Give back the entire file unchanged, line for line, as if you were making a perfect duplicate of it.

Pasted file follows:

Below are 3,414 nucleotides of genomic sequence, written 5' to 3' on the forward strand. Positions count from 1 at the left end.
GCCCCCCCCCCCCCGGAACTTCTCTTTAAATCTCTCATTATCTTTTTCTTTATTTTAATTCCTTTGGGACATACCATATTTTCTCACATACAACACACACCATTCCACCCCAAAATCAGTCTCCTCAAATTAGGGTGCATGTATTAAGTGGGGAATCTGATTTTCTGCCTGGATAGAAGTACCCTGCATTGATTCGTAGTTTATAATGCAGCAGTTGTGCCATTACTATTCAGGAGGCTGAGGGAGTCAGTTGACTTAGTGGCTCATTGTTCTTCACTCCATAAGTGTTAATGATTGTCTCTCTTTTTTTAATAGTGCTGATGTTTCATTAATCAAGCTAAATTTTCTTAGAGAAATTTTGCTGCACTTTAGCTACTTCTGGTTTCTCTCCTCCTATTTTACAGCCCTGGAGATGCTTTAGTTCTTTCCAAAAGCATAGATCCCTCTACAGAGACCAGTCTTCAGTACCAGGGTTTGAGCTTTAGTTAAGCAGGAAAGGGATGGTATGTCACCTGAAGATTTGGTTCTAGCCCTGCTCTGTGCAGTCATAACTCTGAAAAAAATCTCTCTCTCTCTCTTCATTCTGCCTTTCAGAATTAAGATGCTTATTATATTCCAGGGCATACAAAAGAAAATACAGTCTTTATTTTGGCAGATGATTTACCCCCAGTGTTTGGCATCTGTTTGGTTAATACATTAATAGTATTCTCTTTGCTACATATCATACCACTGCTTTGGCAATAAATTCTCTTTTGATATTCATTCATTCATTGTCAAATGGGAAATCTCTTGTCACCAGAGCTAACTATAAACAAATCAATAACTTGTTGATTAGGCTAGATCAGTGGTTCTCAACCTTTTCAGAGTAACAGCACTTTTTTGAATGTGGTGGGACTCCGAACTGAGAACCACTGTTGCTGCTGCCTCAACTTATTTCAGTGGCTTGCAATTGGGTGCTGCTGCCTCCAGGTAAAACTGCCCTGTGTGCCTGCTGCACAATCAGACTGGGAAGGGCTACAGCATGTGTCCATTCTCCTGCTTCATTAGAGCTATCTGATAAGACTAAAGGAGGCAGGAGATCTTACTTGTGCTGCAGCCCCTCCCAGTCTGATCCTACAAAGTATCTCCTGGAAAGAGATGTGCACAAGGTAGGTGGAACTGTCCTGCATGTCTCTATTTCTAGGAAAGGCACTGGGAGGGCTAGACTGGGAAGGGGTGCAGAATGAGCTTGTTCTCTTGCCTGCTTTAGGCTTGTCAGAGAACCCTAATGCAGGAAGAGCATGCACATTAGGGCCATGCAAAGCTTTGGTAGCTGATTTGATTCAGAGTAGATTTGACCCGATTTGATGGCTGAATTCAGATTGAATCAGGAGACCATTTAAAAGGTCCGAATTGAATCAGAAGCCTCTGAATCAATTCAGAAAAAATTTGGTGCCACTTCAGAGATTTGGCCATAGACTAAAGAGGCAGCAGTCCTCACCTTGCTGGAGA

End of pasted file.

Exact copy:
Below are 3,414 nucleotides of genomic sequence, written 5' to 3' on the forward strand. Positions count from 1 at the left end.
GCCCCCCCCCCCCCGGAACTTCTCTTTAAATCTCTCATTATCTTTTTCTTTATTTTAATTCCTTTGGGACATACCATATTTTCTCACATACAACACACACCATTCCACCCCAAAATCAGTCTCCTCAAATTAGGGTGCATGTATTAAGTGGGGAATCTGATTTTCTGCCTGGATAGAAGTACCCTGCATTGATTCGTAGTTTATAATGCAGCAGTTGTGCCATTACTATTCAGGAGGCTGAGGGAGTCAGTTGACTTAGTGGCTCATTGTTCTTCACTCCATAAGTGTTAATGATTGTCTCTCTTTTTTTAATAGTGCTGATGTTTCATTAATCAAGCTAAATTTTCTTAGAGAAATTTTGCTGCACTTTAGCTACTTCTGGTTTCTCTCCTCCTATTTTACAGCCCTGGAGATGCTTTAGTTCTTTCCAAAAGCATAGATCCCTCTACAGAGACCAGTCTTCAGTACCAGGGTTTGAGCTTTAGTTAAGCAGGAAAGGGATGGTATGTCACCTGAAGATTTGGTTCTAGCCCTGCTCTGTGCAGTCATAACTCTGAAAAAAATCTCTCTCTCTCTCTTCATTCTGCCTTTCAGAATTAAGATGCTTATTATATTCCAGGGCATACAAAAGAAAATACAGTCTTTATTTTGGCAGATGATTTACCCCCAGTGTTTGGCATCTGTTTGGTTAATACATTAATAGTATTCTCTTTGCTACATATCATACCACTGCTTTGGCAATAAATTCTCTTTTGATATTCATTCATTCATTGTCAAATGGGAAATCTCTTGTCACCAGAGCTAACTATAAACAAATCAATAACTTGTTGATTAGGCTAGATCAGTGGTTCTCAACCTTTTCAGAGTAACAGCACTTTTTTGAATGTGGTGGGACTCCGAACTGAGAACCACTGTTGCTGCTGCCTCAACTTATTTCAGTGGCTTGCAATTGGGTGCTGCTGCCTCCAGGTAAAACTGCCCTGTGTGCCTGCTGCACAATCAGACTGGGAAGGGCTACAGCATGTGTCCATTCTCCTGCTTCATTAGAGCTATCTGATAAGACTAAAGGAGGCAGGAGATCTTACTTGTGCTGCAGCCCCTCCCAGTCTGATCCTACAAAGTATCTCCTGGAAAGAGATGTGCACAAGGTAGGTGGAACTGTCCTGCATGTCTCTATTTCTAGGAAAGGCACTGGGAGGGCTAGACTGGGAAGGGGTGCAGAATGAGCTTGTTCTCTTGCCTGCTTTAGGCTTGTCAGAGAACCCTAATGCAGGAAGAGCATGCACATTAGGGCCATGCAAAGCTTTGGTAGCTGATTTGATTCAGAGTAGATTTGACCCGATTTGATGGCTGAATTCAGATTGAATCAGGAGACCATTTAAAAGGTCCGAATTGAATCAGAAGCCTCTGAATCAATTCAGAAAAAATTTGGTGCCACTTCAGAGATTTGGCCATAGACTAAAGAGGCAGCAGTCCTCACCTTGCTGGAGA